Fasting, or abstaining from food for spiritual purposes, is a practice often misunderstood by Christians. Since it is natural in times of great grief to lose the appetite, some have concluded that this is the fasting Jesus expected of his disciples after his departure. (Matthew 6:6-18; Matthew 9:14; Mark 2: 18-20 and Luke 5:35).
Some religious groups have set aside seasons and days when their followers are expected to refrain from eating or are to refuse to eat certain foods. Perhaps these practices have added to the confusion of Christians thinking on the subject of fasting.
History indicates that man in all ages and among all nations has engaged in fasting. It has been used for many purposes including ceremonials, mourning, or as an aid to building self-control and as a method for gaining spiritual strength. The late Mahatma Gandi gained world attention through his extensive fasting. It has been used by both groups and individuals and is widely practiced today. Many groups have found "hunger strikes" more powerful than violence in obtaining their purposes. Recently a group of teenagers did without food for 24 hours in order to gain understanding of the hungry populations of the world, The money they saved on their food was then sent to rescue missions in India. Many Christians today have experienced the blessings that can come only to one who has dedicated a season to fasting and prayer to Jehovah.
Biblical examples of fasting indicate that it was only once commanded as a regular ritual, on the day of Atonement (Lev. 23:27) but it was practiced by God's people both individually and in groups. Sometimes it was commanded by leaders, sometimes it was voluntary. God's people fasted for many purposes; David, to humble his soul, to entreat God in behalf of his sick son, for his enemies and in mourning for the death of Saul and his sons. In times of great crisis, the children of God usually turned to their Father, confessing their sins, praying and fasting, entreating his favor; and the Scriptures indicate that God usually blessed them. In one case, that of the Nenevites, he even repented and changed his plans for destroying them.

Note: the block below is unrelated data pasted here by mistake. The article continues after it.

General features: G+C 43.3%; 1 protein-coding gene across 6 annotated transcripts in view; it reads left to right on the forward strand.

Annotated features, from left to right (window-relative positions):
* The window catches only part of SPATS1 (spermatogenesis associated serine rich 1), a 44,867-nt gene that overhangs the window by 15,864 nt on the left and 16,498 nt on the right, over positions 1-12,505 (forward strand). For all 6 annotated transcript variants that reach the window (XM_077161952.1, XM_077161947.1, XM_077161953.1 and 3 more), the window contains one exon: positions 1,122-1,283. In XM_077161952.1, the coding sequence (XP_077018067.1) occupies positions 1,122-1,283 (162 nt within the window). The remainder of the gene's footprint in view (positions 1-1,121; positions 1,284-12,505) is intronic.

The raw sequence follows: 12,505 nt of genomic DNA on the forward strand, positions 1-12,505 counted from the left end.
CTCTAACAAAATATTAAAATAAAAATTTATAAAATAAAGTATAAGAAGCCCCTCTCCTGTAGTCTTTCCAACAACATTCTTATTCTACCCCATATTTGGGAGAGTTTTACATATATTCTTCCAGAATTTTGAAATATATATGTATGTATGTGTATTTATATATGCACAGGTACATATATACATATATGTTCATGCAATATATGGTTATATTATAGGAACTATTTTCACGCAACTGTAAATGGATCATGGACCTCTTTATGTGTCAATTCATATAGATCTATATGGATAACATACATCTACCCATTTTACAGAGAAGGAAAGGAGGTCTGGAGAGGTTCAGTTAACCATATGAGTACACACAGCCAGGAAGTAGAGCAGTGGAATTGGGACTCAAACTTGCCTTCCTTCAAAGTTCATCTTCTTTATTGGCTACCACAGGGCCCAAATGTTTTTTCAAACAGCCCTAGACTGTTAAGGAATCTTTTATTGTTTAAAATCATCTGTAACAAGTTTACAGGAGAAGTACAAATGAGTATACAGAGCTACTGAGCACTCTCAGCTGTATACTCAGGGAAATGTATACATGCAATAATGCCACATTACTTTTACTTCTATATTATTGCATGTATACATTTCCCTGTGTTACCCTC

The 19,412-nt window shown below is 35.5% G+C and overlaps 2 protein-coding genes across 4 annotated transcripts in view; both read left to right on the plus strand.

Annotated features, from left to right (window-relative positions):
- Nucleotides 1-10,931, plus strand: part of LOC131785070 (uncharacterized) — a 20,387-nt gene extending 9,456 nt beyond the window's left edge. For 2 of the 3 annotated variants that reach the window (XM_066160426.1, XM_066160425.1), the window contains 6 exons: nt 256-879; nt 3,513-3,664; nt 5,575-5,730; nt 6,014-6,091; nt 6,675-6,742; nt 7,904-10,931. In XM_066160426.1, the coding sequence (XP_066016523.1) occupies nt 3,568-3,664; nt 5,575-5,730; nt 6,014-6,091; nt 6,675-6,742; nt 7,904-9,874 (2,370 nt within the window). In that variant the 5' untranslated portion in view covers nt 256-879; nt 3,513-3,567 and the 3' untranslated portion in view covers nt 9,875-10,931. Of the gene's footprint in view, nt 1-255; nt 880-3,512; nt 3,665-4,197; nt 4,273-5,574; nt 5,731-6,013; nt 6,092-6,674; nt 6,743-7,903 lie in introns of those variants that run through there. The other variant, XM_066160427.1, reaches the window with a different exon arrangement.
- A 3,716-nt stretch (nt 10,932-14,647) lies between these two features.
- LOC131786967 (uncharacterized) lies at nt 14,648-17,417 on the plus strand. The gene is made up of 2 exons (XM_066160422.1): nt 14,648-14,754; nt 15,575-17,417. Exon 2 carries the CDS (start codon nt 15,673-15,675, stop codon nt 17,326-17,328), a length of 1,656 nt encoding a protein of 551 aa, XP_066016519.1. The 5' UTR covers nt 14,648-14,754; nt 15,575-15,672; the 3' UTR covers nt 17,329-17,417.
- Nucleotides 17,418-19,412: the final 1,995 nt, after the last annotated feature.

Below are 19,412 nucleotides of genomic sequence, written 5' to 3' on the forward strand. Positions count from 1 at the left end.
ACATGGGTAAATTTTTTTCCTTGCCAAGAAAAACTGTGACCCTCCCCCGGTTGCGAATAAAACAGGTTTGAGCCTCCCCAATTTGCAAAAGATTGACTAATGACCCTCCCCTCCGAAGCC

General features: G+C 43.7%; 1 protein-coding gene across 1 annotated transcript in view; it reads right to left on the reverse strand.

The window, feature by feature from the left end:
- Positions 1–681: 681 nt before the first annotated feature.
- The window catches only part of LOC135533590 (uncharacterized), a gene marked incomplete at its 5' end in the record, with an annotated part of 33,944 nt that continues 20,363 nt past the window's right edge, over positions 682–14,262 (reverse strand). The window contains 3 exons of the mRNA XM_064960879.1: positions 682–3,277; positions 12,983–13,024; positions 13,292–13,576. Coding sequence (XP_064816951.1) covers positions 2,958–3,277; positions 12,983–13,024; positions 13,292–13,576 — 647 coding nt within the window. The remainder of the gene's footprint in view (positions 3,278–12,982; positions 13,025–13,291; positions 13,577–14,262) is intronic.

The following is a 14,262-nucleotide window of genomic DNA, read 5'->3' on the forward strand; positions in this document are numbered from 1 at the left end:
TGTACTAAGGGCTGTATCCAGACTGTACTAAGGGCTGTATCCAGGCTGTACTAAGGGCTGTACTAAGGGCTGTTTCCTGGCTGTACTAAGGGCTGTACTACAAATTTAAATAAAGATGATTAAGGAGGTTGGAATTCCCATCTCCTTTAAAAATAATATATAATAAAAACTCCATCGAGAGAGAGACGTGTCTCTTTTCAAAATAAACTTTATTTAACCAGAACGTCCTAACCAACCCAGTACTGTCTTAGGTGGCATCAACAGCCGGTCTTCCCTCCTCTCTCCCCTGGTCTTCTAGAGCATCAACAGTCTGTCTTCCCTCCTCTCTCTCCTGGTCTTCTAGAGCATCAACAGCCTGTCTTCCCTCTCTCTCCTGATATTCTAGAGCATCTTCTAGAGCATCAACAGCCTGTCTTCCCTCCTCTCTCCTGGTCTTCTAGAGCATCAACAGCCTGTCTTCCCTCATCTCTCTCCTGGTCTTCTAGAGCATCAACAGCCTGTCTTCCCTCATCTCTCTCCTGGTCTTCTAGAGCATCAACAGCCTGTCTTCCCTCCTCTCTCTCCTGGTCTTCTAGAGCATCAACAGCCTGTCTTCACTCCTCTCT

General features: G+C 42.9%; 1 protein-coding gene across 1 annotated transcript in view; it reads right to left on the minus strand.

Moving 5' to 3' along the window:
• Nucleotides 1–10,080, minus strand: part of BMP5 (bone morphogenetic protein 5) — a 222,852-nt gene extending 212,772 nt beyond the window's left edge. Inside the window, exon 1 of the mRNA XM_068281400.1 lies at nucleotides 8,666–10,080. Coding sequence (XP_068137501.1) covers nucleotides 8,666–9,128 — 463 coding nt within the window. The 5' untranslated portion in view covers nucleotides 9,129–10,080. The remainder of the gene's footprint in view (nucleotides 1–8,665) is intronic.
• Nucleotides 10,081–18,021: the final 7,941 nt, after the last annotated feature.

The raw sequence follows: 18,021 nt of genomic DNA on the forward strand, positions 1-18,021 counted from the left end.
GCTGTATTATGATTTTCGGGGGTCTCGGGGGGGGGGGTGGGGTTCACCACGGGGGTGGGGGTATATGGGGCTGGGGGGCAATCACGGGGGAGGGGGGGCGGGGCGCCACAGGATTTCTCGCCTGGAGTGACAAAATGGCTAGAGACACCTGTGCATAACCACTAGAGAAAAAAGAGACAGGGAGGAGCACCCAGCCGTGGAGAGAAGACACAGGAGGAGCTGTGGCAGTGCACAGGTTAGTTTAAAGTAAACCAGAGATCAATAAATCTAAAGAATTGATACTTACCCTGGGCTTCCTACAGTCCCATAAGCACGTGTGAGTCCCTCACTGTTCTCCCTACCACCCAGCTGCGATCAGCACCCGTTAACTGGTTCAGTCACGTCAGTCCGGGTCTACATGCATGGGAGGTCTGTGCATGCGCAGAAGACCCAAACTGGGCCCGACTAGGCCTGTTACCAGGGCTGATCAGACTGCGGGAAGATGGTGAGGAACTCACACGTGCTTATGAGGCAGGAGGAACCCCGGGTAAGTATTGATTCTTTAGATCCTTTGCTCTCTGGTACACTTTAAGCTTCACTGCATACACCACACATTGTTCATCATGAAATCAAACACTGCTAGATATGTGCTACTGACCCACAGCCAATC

Fasting was habitual for John's disciples (Matthew 9:14), for Anna (Luke 2:36-37) the Pharisees (Matthew 9:14), Cornelius (Acts 10:30) and for Paul (II Corinthians 6:5, 11:27). Jesus fasted for forty days and nights and told the disciples of John that his disciples would fast when the bridegroom was taken from them. (Matthew 9:15). Apparently, fasting alone does not move God, for in Isaiah 58:3-9 the people asked "Why have we fasted, and thou seest it not?", and the answer is given: "Behold you fast only to quarrel and to fight and to hit with wicked fist. Fasting like yours this day will not make your voice to be heard on high." Again in Jeremiah 14:12, the Lord said: "though they fast, I will not hear their cry". Here the Lord's people had turned to wickedness and the prophet was asked to refrain even from praying for them. In Zechariah 7:5, their fasting was lost because of wickedness. Thus, fasting is not a substitute for righteousness.
Fasting, like any other act of devotion can be empty and for show only, hence the Pharisee of Luke 18:12 who fasted twice a week was not justified. Jesus condemns as hypocrites those who wear a sad countenance that they may appear to men to fast (Matthew 6:16).
It is easy to understand why fasting is not popular today. With so much emphasis on pleasure and selfindulgence as constituting the good life, any appeal to self-denial is unpopular. Eating has been regarded as one of the nations greatest problems, especially eating for enjoyment. This very condition actually enhances the value of fasting for a person with this attitude if he could be persuaded to try it.
The physical aspect of fasting is beyond the scope of this lesson. Health and body condition is such a highly individualized matter, that its results cannot be generalized. There are few, if any, however, who could not leave off a meal now and then to the benefit of their physical well-being.
Fasting, like prayer, may bring blessings to the participant apart from the special blessings bestowed by the Heavenly Father. For the person who would gain in self-control it is excellent practice. It may contribute to weight control and economy of time and food cost, but like prayer, Jesus taught that its greatest benefit would come from the special blessings of God.
Perhaps our strongest New Testament teaching on the subject is from the Sermon on the mount when Jesus was teaching that we should be careful not to make a show of our religion before men. When we do an act of charity, pray, or fast, they should be done without public attention, and with each of these it is stated that, "your Father who sees what is done in secret will regard you" Matthew 6:1-8). Doesn't it seem likely that he expected his followers to fast since he gave them instructions for the proper way to conduct it?
Christians today would do well to consider fasting as a means of drawing closer to God, or gaining spiritual strength. It is not a command, it is a privileges In times of great stress it is a way of communicating with the Lord, and if it is sincere and dedicated to God, it will be regarded by him. (Matthew 6:18).